Peter Benchley’s Amazon (Movie review)

Trans Rio Air flight 767 crashes in the Amazon rainforest leaving a handful of survivors in the first episode of this TV series.

You’ve heard stories when the plane crashes in the city or the village, and leaves many dead, including those on the ground. The planes crash into civilisation. But what if the passengers are stranded in a hostile environment, such as a jungle, a desert or worse: a shark-saturated sea? Fasten your seat belts, because today, we’re unfortunately flying Trans Rio Air, to Rio de Janeiro, and might never make it! Welcome to Amazon! Since Amazon is a TV-series, I am only reviewing the first episode, which features the horrific plane crash. Here it goes.

Plot summary

The first images show a plane flying peacefully across nothing but green on the ground, as the First Officer, who has become the “guide”, describes the Amazon rainforest as “The lungs of the Earth” over the P.A. system. Somehow the camera already shows us the survivors, even before the disaster. As you probably know, some people flying alone like to chat with other people flying alone. This is what’s happening. Only between the survivors, all seated in the aft section… and the not-so-survivors (you’ll see…)

Uh-oh. The aircraft is getting closer to some heavy weather. Don’t those pilots have a weather radar to see they are headed right into a “red” area? The seat belt sign turns on. The aircraft is experiencing some heavy turbulence, and the passengers see lightning. An exasperated First Class passenger, Pia Claire (Fabiana Udenio) flying with her husband, heads to Economy… Why? Her husband tells Dr. Alex Kennedy (C. Thomas Howell), a First Class passenger, that a Gypsy told her that God protects the poor. Whenever she is anxious, she heads for Economy.

Trouble gets started. The filmmaker, probably inspired by the recent “Kapton” incidents, made the disaster quite… recent! We are now in the cargo compartment, where a couple of pets, music instruments and passenger luggage are set. Uh-oh. A spark pops in the wiring. Two sparks. Many sparks… FIRE!!!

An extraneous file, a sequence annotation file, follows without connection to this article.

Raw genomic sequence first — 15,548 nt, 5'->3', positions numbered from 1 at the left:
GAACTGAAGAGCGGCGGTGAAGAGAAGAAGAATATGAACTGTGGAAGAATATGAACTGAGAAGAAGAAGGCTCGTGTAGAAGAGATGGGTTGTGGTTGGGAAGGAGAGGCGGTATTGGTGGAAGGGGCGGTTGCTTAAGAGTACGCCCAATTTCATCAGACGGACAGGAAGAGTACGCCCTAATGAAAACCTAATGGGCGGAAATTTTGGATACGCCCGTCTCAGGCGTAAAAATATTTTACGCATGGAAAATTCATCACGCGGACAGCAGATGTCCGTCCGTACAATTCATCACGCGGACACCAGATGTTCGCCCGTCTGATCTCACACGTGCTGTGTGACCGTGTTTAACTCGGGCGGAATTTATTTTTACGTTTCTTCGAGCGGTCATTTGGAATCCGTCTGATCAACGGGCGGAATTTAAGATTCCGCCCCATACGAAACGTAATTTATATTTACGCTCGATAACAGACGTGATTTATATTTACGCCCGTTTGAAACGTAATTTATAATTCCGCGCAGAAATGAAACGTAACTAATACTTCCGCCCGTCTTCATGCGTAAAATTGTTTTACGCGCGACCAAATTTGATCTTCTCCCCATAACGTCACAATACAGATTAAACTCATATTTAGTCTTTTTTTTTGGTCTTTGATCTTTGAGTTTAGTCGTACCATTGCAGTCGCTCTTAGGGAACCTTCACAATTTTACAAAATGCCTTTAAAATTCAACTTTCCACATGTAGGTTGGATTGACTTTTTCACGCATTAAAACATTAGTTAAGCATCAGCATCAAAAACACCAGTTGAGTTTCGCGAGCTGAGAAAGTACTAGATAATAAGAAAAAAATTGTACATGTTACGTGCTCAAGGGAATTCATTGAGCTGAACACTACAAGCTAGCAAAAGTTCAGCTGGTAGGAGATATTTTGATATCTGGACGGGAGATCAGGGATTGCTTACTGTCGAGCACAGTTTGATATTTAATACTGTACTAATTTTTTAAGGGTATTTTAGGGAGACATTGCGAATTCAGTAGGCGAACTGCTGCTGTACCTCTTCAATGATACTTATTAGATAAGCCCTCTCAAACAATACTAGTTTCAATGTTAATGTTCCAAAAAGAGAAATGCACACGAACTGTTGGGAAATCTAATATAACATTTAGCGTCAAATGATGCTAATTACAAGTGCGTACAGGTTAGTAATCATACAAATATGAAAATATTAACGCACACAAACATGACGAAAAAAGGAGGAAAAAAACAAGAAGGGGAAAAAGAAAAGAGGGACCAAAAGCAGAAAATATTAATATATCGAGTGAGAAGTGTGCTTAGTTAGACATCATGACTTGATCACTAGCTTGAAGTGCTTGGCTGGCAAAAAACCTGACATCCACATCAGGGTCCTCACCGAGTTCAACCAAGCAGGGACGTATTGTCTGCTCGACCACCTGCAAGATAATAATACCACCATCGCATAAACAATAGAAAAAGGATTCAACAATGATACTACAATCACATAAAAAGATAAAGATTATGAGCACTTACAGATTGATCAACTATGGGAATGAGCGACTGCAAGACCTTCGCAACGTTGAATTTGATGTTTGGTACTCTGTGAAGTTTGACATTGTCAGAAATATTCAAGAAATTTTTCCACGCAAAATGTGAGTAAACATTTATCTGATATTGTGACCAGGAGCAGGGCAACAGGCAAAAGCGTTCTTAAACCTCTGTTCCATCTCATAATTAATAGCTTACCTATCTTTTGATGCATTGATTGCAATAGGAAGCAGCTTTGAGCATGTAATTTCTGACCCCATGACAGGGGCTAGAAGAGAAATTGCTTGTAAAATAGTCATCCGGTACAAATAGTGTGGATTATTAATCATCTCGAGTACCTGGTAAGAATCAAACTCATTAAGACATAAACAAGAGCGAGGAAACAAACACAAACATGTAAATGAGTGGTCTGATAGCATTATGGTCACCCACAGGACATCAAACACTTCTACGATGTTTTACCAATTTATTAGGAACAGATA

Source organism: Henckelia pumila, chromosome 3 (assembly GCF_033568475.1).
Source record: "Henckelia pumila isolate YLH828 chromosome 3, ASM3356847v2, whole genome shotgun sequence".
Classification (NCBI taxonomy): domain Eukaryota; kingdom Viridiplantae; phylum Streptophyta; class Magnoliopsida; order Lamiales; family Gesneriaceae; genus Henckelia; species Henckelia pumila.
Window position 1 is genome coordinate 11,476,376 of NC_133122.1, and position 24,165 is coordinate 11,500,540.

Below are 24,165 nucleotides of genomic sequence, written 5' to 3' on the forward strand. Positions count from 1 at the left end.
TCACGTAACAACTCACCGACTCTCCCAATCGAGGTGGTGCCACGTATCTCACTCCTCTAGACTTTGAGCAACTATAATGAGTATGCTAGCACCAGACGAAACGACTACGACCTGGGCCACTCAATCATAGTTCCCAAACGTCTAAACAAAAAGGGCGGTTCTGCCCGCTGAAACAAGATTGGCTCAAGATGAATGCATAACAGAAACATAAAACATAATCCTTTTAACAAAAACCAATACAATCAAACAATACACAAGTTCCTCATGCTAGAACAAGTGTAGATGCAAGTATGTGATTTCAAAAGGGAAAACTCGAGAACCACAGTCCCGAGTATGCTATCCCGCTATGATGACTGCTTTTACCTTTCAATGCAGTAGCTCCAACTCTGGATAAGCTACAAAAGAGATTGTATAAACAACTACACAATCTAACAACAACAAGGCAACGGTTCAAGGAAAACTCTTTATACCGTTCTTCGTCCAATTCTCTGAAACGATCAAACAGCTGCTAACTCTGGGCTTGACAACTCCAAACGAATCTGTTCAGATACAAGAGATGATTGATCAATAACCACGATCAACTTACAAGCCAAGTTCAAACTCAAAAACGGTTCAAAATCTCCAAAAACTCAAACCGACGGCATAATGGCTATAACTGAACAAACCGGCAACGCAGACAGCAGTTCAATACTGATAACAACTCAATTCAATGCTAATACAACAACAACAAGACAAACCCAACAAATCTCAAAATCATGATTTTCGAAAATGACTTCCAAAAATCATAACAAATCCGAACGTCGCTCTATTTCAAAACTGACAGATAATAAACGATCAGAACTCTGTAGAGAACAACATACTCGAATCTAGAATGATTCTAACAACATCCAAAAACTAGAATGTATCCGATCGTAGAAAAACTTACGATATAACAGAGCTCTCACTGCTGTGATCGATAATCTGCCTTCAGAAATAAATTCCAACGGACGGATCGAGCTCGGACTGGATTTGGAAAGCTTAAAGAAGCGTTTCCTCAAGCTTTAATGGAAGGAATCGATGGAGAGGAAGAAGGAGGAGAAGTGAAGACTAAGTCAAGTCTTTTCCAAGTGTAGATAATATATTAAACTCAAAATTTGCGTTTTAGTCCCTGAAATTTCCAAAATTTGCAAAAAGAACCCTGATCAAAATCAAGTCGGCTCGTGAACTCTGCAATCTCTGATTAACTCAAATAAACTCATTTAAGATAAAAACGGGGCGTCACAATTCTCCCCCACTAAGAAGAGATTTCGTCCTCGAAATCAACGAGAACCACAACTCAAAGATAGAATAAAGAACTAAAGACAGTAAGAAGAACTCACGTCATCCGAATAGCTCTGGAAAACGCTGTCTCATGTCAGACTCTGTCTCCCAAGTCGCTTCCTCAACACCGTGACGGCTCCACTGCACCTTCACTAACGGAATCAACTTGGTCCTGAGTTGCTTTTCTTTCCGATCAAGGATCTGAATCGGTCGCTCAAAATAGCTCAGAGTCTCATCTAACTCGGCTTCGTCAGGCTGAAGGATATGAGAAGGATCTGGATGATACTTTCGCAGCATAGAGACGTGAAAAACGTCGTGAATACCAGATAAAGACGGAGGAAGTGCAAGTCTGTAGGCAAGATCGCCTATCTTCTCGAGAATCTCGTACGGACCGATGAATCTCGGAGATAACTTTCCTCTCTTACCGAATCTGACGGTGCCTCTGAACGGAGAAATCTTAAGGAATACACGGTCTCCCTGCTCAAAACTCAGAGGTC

Oh-la-la! Pia Claire walks through the aisle, nervously shaking hands, as everybody recognises her as the famous opera diva. Karen Oldham (Carol Alt), Flight Attendant, sees Mrs. Claire and asks her to go back to First Class. Boo. Pia takes a seat next to Andrew Talbott (Rob Stewart) and fastens her seat belt tightly.

The aircraft is now right into the storm area. Karen walks to First Class, asking Dr. Kennedy if he can assist Mrs. Claire. He immediately goes, and as he does that, Karen notices smoke coming out of a vent. Not a good sign! She runs to the flight deck and notices it is full of smoke, with two exasperated airmen, oxygen masks on, struggling to maintain controls. Just as requested by the flight crew, she closes the door and, over the intercom, doesn’t get much info. They have heavy electrical problems. She presumes they will make an emergency landing. But where?

In an attempt to reassure Renato, Pia’s husband, she gives him a couple of miniature liquor bottles. “Everything’s gonna be just fine.” The aircraft is into HEAVY turbulence and drops several hundred feet! The passengers and cabin crew with no seat belts on are tossed around the cabin and passengers start screaming. Karen holds tightly to the seats and yells everyone to remove eyeglasses, sharp objets, earrings, etc. The aircraft keeps losing altitude in a now dark Amazon jungle. In the flight deck, the Captain suggests landing in a flat land visible at the distance. It’s their only hope.

The lights turn off, the emergency floor lights illuminate, and the oxygen masks drop, as a result of the sudden loss of altitude. In the cockpit, the pilots still struggle to “keep the nose up”. But it’s too late. Descending very rapidly, they hit the ground at a very high speed.